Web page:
Monday 12 February 2018

Pennine mild... flat cap and whippet optional....

People often refer to us as a "craft cask" brewery.  Which is nice.  And confusing.  Myself, I've no idea how to categorise us and see no reason to pigeonhole us as anything; we are a small brewery (small being under the 5000hl annual progressive beer duty limit) making modern style beers in, we hope, a "drinkable" style which means they are meant for session drinking, not sipping... which is what beer is all about.

Anyhow, after that self-congratulatory preamble, here's the meat... we have re-brewed one of the beers which is often talked about but rarely requested (surely a paradox?), one which Gazza is intensely proud of, being his little pet project when it first came out!  it's now on brew three and, as is traditional at Hopcraft Towers, slight amendments have been made to the recipe to make it better and "awesomise" it; the base malt is now proper Mild malt, the ratios of melanoidin malts has been increased, and the hopping has been amended slightly... but it's still our interpretation of that incredibly rare but incredibly good style of Pennine Mild.

So, I'm guessing most people know what a mild is... or think they do.  I really can't be bothered to go into the stories, arguments and explanations of what mild is (that's what Google is for) but, suffice it to say, nowadays - if you can find any - it's a 3.5%-ish dark beer with (usually) a roasty taste.  All well and good, but there also exists a much rarer style of mild which is mainly found in the Pennines in the North of England - hence the name - but also appears in the Midlands and, although it's now extinct, once exisited in pockets in the Thames Valley and Solent.... golden mild or, to give it it's best known epithet, Pennine mild.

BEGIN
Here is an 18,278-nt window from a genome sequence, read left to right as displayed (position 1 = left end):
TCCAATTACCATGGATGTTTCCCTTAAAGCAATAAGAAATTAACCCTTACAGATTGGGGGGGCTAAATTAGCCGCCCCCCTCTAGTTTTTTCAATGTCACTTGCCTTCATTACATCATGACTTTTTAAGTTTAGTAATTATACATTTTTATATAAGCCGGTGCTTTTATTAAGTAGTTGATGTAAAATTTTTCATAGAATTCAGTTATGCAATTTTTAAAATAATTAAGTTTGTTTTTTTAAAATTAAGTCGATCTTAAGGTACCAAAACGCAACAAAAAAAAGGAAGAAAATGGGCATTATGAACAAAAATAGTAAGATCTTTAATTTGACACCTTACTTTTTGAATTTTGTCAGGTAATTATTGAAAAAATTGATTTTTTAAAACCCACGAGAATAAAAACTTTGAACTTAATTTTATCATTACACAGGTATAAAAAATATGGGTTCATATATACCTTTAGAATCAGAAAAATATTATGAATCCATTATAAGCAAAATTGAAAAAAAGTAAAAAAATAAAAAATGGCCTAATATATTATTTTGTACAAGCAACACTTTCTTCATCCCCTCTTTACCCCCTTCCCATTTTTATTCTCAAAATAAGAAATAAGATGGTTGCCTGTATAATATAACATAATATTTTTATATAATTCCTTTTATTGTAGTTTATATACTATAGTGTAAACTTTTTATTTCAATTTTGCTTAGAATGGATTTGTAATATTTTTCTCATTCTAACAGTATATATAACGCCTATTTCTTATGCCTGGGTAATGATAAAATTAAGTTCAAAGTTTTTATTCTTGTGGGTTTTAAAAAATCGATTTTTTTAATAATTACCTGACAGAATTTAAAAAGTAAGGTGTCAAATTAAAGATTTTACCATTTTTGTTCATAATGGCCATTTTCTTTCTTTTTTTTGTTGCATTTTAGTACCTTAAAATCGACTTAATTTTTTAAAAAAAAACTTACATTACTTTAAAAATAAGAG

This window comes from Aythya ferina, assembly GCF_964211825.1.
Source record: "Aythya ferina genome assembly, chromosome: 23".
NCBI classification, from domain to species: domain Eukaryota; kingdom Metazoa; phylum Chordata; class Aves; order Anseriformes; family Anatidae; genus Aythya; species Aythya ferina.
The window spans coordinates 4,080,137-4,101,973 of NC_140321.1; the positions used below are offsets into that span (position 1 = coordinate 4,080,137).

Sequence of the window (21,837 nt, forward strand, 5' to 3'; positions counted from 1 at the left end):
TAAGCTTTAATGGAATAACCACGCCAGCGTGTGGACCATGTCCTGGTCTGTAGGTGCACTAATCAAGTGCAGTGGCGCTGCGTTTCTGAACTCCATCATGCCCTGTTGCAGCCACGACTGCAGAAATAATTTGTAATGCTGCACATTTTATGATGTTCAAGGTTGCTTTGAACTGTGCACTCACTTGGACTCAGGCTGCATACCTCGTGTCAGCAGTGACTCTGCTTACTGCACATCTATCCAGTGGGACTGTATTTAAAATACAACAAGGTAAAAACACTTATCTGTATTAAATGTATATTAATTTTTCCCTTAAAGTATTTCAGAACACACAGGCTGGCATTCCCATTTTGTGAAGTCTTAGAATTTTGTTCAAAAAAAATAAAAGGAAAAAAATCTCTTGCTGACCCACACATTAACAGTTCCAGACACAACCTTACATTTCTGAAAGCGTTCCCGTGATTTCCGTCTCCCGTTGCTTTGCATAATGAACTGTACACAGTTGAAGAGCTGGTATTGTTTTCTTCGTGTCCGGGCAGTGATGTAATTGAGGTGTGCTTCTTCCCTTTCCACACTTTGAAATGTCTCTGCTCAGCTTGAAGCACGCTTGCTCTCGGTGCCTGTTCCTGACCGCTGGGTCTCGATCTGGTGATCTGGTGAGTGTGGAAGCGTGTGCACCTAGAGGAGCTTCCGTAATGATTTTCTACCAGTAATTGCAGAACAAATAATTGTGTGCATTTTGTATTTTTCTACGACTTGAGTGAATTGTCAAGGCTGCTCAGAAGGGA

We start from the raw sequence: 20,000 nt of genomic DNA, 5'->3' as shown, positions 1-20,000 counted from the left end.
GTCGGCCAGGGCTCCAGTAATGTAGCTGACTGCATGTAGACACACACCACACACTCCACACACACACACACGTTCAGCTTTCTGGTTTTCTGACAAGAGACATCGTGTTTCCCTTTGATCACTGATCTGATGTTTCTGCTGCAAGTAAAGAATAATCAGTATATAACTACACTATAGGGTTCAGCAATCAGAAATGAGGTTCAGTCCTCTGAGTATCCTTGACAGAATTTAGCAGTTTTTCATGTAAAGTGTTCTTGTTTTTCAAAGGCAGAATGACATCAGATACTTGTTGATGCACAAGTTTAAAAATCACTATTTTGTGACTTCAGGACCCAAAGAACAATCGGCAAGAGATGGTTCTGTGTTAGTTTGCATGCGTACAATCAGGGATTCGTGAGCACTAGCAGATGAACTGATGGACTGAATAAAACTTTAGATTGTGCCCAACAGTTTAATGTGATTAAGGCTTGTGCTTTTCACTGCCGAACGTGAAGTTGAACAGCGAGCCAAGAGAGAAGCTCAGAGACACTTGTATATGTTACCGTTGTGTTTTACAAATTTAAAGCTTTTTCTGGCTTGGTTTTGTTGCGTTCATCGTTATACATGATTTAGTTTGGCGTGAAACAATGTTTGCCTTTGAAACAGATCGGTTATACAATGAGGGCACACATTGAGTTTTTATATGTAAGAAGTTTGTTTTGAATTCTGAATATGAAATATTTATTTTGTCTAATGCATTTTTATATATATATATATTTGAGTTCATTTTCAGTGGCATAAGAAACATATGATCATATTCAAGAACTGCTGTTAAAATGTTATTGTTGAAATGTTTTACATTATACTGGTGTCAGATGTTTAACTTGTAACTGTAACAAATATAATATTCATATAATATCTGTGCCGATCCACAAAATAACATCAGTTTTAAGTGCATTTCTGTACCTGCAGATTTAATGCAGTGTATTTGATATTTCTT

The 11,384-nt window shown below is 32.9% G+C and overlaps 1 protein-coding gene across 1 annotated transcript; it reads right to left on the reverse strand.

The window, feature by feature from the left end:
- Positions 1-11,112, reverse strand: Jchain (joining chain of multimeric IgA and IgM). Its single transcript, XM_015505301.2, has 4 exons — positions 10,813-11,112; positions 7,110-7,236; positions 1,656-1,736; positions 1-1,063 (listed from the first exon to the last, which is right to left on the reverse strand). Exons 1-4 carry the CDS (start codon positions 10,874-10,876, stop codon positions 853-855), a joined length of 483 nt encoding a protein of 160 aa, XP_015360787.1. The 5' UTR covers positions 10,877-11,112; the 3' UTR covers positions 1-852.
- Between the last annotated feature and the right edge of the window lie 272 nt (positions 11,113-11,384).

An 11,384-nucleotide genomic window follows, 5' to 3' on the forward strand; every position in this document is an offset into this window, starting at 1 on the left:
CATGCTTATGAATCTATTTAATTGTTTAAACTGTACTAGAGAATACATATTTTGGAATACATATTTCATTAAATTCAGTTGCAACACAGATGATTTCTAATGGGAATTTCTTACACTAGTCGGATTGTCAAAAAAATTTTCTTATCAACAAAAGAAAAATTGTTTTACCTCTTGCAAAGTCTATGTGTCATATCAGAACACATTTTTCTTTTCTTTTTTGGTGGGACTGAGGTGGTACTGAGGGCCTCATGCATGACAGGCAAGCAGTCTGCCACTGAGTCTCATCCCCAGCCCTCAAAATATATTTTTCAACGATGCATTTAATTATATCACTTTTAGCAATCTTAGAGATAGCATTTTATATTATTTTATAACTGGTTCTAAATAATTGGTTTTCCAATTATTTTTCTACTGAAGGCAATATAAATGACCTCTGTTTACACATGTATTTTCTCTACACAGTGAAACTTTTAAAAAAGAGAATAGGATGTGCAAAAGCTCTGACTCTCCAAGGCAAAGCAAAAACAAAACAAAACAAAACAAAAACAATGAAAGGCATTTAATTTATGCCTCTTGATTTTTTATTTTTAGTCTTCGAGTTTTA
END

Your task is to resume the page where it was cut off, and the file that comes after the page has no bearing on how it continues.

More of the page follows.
The only real example left in continuous production is Tim Taylor Golden Best, although Ma Pardoe's in the West Midlands is similar enough to be considered a close relative.  The beer style is sub-4%, with crunchy malts, biscuity flavours and a sweetish, grainy finish.... not very exciting to read, but when done right it's a corker of a style and very, very drinkable, not to mention very rare nowadays.  Some brewers have produced on-off (or occasional) examples of the beer but it's still clinging on to life by it's fingertips.

So, as Gazza likes Pennine Mild, he decided to brew one.  It look a while to get the recipe right (and it's still not right now) but the first brew drew some good reviews, and more importantly it tasted like a Pennine Mild!  We're now on brew 3 and have done a drastic revamp of the malt bill including using proper mild ale malt to give more body and mouthfeel to the brew.  The hops, unusually for us, take a back seat with Polish Magnum and Junga providing a spicy, fruity and sweetshop character to proceedings... but very subtly.

So, brew 3 of a pale mild.  I didn't expect I'd be saying that 5 years ago I can tell you.   


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